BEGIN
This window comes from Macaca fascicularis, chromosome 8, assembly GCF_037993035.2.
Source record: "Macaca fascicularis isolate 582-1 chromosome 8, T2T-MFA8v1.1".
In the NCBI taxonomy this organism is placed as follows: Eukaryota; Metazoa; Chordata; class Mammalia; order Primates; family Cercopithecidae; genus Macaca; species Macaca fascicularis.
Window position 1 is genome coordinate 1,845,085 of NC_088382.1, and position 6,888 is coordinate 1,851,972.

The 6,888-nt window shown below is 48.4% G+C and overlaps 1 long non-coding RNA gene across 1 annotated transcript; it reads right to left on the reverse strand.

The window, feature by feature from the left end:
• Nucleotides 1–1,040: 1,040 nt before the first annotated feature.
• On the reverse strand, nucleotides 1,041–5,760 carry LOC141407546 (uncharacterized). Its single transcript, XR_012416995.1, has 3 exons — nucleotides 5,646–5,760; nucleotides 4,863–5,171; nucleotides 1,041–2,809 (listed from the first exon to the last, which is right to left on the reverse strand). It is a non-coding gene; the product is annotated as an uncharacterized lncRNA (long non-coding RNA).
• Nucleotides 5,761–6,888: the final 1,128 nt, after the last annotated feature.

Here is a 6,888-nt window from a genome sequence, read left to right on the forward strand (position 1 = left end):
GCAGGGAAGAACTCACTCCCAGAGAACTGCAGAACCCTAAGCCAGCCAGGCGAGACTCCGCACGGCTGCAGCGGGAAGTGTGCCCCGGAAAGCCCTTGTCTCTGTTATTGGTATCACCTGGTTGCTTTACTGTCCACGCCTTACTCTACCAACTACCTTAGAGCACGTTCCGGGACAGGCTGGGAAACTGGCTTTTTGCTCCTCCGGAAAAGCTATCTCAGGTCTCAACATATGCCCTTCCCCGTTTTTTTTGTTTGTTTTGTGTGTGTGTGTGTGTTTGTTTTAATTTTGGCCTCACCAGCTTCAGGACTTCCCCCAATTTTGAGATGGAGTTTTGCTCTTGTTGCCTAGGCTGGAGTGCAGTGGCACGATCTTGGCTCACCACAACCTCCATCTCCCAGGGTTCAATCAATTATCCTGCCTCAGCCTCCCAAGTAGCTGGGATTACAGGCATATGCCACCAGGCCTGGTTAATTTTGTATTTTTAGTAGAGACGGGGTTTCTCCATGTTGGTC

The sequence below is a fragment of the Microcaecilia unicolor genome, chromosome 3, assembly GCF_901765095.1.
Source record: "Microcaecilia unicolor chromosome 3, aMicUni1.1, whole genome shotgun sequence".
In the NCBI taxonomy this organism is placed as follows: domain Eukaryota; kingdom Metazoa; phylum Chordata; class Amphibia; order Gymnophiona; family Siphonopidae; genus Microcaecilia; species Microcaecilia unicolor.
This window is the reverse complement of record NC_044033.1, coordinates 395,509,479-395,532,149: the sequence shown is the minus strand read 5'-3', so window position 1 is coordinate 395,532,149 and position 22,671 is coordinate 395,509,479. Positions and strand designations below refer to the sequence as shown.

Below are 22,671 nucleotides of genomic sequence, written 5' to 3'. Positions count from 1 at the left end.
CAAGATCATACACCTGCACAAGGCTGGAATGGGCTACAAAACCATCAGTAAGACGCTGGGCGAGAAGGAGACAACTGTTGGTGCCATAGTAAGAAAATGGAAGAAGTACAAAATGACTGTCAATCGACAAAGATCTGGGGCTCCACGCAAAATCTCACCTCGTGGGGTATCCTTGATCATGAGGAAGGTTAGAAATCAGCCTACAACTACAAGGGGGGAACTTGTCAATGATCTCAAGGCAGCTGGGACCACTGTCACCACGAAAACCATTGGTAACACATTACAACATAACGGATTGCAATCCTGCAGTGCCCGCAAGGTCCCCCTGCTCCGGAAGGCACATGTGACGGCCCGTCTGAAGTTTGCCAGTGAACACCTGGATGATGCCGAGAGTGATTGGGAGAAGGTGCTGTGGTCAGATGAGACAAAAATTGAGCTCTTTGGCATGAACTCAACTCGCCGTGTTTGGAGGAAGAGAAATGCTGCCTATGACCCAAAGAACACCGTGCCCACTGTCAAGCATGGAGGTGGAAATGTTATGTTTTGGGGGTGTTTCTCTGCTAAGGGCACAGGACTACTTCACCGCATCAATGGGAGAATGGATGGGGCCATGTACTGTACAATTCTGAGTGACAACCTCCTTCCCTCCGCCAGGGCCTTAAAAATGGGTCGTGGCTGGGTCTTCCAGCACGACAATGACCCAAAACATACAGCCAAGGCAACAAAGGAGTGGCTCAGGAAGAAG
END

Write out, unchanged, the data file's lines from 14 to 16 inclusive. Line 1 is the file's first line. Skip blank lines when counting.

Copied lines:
In the NCBI taxonomy this organism is placed as follows: domain Eukaryota; kingdom Metazoa; phylum Chordata; class Amphibia; order Gymnophiona; family Siphonopidae; genus Microcaecilia; species Microcaecilia unicolor.
This window is the reverse complement of record NC_044033.1, coordinates 395,509,479-395,532,149: the sequence shown is the minus strand read 5'-3', so window position 1 is coordinate 395,532,149 and position 22,671 is coordinate 395,509,479. Positions and strand designations below refer to the sequence as shown.

Below are 22,671 nucleotides of genomic sequence, written 5' to 3'. Positions count from 1 at the left end.